THESIS: Simvastatin treatment modulates the immune response, increasing the
survival of mice infected with Staphylococcus aureus
STUDENT: Erin M. Burns
DEGREE: Master of Science
COLLEGE: Sciences and Humanities
DATE: May, 2009
Staphylococcus aureus, the most prevalant etiologic agent causing sepsis
(a damaging inflammatory response), is traditionally cleared with antibiotics.
Increased numbers of antibiotic-resistant strains mandate additional treatments
to clear infections and prevent sepsis. There is evidence that suggests the lipidlowering drug simvastatin may be beneficial for treating S. aureus infections due
to its anti-inflammatory and immunomodulatory effects. In this study we
pretreated 8-13 week old, male and female Balb/c and C57BL/6 mice with 1000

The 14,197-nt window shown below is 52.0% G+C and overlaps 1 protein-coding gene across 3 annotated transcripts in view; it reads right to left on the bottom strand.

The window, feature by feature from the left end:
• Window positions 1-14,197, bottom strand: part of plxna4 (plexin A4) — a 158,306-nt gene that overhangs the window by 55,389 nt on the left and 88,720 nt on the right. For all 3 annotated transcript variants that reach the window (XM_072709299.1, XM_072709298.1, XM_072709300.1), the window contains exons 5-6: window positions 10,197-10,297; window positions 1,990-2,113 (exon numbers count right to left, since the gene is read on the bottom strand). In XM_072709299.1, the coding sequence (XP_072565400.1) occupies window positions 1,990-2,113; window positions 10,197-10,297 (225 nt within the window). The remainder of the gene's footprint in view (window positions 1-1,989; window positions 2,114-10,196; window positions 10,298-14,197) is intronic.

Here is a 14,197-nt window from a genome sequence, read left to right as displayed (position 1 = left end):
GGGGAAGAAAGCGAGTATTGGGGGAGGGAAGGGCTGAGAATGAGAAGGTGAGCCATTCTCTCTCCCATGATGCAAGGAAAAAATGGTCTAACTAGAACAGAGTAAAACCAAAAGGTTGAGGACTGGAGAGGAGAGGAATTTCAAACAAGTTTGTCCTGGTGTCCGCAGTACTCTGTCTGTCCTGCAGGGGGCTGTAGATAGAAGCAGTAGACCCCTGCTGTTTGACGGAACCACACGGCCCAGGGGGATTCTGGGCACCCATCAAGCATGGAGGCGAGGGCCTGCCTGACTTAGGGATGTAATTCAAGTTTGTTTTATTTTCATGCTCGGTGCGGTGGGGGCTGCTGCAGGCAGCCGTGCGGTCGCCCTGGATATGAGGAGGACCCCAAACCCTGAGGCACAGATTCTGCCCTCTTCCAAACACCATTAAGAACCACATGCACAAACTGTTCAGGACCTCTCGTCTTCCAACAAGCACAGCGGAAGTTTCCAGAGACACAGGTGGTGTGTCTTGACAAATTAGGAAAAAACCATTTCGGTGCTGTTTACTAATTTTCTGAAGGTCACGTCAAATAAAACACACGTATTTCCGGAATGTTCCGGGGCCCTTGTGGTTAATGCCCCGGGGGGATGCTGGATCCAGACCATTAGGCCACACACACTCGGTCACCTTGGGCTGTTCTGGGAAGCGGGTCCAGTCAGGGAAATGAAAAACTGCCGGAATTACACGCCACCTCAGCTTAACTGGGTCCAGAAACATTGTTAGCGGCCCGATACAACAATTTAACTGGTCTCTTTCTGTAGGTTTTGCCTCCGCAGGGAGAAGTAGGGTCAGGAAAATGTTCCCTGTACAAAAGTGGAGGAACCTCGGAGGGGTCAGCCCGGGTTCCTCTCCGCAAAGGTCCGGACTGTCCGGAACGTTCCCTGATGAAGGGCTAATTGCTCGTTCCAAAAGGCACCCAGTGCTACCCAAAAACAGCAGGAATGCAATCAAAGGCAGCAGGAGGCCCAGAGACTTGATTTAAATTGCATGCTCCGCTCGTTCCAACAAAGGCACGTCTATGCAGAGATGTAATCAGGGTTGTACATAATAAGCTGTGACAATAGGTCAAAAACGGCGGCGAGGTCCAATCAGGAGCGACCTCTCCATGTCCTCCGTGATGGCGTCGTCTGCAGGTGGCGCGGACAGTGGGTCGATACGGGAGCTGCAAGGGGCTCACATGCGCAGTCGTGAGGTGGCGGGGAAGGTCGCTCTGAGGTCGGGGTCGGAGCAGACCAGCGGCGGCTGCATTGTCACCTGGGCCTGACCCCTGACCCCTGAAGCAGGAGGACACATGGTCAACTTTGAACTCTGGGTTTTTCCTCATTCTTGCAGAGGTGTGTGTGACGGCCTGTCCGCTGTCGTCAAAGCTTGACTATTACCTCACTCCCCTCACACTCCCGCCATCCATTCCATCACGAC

ng/g [BW] simvastatin in ethanol at 18 and 3 hours prior to S. aureus infection.
We subsequently administered 10 mg/kg [BW] gentamicin in saline at 3, 6, 12,
24, and 48 hour timepoints. Another group of mice did not receive simvastatin
treatment, and the final group received control treatments and was not infected
with S. aureus. Our studies demonstrate that simvastatin may down-regulate
sepsis-inducing inflammatory responses in S. aureus-infected C57BL/6 mice.